Not surprisingly, World Cup champions France have jumped to the No. 1 spot in the new and much-changed FIFA rankings, the first of which that were released Thursday since the end of Russia 2018.
The French took over the top spot for the first time in more than 16 years as the last time they were No. 1 was May 2002.
The United States, climbed three spots to 22nd. The Americans host third-ranked Brazil at MetLife Stadium Sept. 7 and No. 16 Mexico in Nashville Sept. 11.
The formula, which was approved by the FIFA Council in June after a lengthy period of testing, relies on adding/subtracting points won or lost for a game to/from the previous points total rather than averaging game points over a given time period as in the previous version of the ranking.
The changes allow inactive teams to preserve their points totals, with no devaluation of older games. Points are dropped, however, from losing or drawing against weaker opposition, with the only exception to this rule being matches in knockout rounds of major competitions such as the World Cup.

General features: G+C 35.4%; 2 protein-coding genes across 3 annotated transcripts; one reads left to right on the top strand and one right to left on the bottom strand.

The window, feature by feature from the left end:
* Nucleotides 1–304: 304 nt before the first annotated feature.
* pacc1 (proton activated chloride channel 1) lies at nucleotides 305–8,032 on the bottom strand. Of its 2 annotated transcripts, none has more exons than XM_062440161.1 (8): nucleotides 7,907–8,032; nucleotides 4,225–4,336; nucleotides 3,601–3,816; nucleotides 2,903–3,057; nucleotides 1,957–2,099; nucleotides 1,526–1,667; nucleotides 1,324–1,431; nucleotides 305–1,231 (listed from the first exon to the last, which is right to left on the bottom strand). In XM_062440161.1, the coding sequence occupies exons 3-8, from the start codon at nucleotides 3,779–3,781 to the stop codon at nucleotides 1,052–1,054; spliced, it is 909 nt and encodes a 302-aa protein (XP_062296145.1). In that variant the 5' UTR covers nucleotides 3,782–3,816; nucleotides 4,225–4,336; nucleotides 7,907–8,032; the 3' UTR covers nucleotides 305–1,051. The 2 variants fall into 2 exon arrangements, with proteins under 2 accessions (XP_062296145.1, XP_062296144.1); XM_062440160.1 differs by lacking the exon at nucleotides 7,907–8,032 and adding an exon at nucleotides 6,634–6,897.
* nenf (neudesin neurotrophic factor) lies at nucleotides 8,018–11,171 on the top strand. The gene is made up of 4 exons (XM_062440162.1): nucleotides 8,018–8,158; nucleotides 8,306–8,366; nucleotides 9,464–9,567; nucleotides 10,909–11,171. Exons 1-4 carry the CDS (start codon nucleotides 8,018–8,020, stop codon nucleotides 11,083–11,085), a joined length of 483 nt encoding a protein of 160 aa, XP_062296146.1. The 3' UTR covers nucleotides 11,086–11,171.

More details about the formula used in the algorithm, weightings of matches and other characteristics can be found HERE.
The most important thing about the new method is, of course, the table it yields, and in that respect August’s ranking makes for spectacular reading. France (1st, up 6) provide the headline news, as they have reclaimed pole position for the first time in over 16 years, returning to a spot they last held in May 2002.
Three points behind Les Bleus were World Cup semifinalists Belgium (second, up one), while runners-up Croatia (fourth, up 16) have equalled its record ranking position, last reached in June 2013. Other big movers included Uruguay (5th, up nine), England (sixth, up six), Sweden (13th, up 11) and World Cup hosts Russia (49th, up 21).
There are losses as well as gains, with the previous leaders Germany (15th, down 14) among several sides to suffer due to group-stage elimination in Russia. Poland (18th, down 10), Peru (20th, down nine) and Costa Rica and Iceland (joint 32nd, down nine and 10, respectively) have also slipped down the table on the back of disappointing World Cup campaigns.
Click here to view the complete rankings.
The next ranking will be published Sept. 20.